A Surprising Elite Food That You Should Be Eating (plus recipe)

I spent a few hours yesterday going through the nutrition programs of elite athletes who compete in the CrossFit Games. And every single program, despite being created by different nutrition coaches, had only one non-protein food that was on every single plan. It wasn’t sweet potatoes–even though that was on most plans. And it wasn’t a dark leafy green veggie, which were actually absent from a number of plans. So what was it???

Bell Peppers

I guess I shouldn’t be too surprised–I remember my research for The Total Health and Fitness Makeover proved that bell peppers were certainly an underrated food. Bell peppers have long been known as an excellent source of vitamin C as well as being being packed full of carotenoids. Furthermore, my research on Alzheimer’s and other neuro-degenerative diseases has shown that bell peppers help to prevent the release of amyloid proteins. Amyloid proteins that build up around certain nerve cells have been linked to contributing to Alzheimer’s.

But lots of foods have vitamin C and carotenoids. And neuro-degenerative disease probably isn’t on most nutrition coaches’ minds when meal planning for CrossFit athletes. So why are all these elite athletes eating bell peppers?

Antioxidant Benefits

My best guess to why so many athletes are eating bell peppers is the antioxidant benefits of bell pepper phytonutrients. There have been multiple studies that have shown such antioxidants have positive impact on immune health and exercise recovery. These are two areas that certainly elite athletes would care about. As you will see below, bell peppers are loaded with a wide variety of flavonoids, carotenoids, and other important phytonutrients:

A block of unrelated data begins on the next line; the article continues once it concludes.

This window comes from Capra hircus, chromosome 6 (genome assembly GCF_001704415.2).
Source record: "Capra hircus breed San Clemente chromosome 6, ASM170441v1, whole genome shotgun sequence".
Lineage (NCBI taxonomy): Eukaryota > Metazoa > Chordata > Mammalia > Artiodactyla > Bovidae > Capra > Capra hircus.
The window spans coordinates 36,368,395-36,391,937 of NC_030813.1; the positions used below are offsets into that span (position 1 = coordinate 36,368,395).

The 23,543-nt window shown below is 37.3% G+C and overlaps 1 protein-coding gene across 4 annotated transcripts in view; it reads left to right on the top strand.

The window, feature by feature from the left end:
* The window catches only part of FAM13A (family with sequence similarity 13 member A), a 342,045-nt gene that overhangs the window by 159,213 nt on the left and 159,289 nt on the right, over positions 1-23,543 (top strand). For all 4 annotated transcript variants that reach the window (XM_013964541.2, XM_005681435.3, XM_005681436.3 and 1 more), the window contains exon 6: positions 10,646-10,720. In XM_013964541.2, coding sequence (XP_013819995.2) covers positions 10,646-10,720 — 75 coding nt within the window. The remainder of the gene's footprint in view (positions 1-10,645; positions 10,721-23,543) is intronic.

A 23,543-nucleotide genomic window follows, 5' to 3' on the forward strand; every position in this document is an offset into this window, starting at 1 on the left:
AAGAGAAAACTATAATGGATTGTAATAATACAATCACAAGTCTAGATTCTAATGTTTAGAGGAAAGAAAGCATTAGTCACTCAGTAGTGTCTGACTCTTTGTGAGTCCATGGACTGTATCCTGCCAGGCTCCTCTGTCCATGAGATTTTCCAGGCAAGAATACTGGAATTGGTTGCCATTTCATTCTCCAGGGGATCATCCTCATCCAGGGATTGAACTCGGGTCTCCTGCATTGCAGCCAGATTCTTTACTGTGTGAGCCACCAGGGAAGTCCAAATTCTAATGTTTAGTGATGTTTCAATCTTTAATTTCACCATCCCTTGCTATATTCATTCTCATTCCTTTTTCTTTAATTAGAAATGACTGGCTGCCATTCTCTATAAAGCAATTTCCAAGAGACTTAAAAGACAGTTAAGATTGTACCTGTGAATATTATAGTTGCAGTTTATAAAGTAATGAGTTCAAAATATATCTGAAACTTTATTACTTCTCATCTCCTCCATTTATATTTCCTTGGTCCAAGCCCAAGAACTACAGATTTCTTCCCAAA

Flavonoids are polyphenols found in plants. Flavonoids have significant antioxidant properties. Diets with a wide variety of flavonoids are thought to be linked to better metabolic function, lower rates of disease, and a healthier immune system. And a 2009 study found that flavonoids may have anti-inflammatory properties. I have included additional studies on polyphenols at the end of this post.

Carotenoids, like beta-carotene, are normally associated with eye-health and their cancer fighting properties but recent studies show that carotenoids also support cardiovascular health and our immune systems. At the bottom of this post I linked to a study showing the role of carotenoids in human health.

A wide variety of both flavonoids and carotenoids provide rich antioxidant properties that everyone, especially athletes, would want to include in their diets.

From whfoods.com:

Antioxidant Benefits from Phytonutrients in Bell Peppers

Pro-tip: Stir-fry a mix of bell peppers in coconut oil -- delicious and a perfect side next to your favorite protein.
Pro-tip: Stir-fry a mix of bell peppers in coconut oil — delicious and a perfect side next to your favorite protein.
  • Flavonoids
    • apigenin
    • hesperidin
    • isoscoparin
    • kaempferol
    • luteolin
    • quercetin
    • myricetin
    • quercetin
    • hesperidin
    • apigenin
    • orientin
    • isoscoparin
  • Carotenoids
    • alpha-carotene
    • antheraxanthin
    • beta-carotene
    • capsanthin
    • capsorubin
    • cryptoflavin
    • cryptoxanthin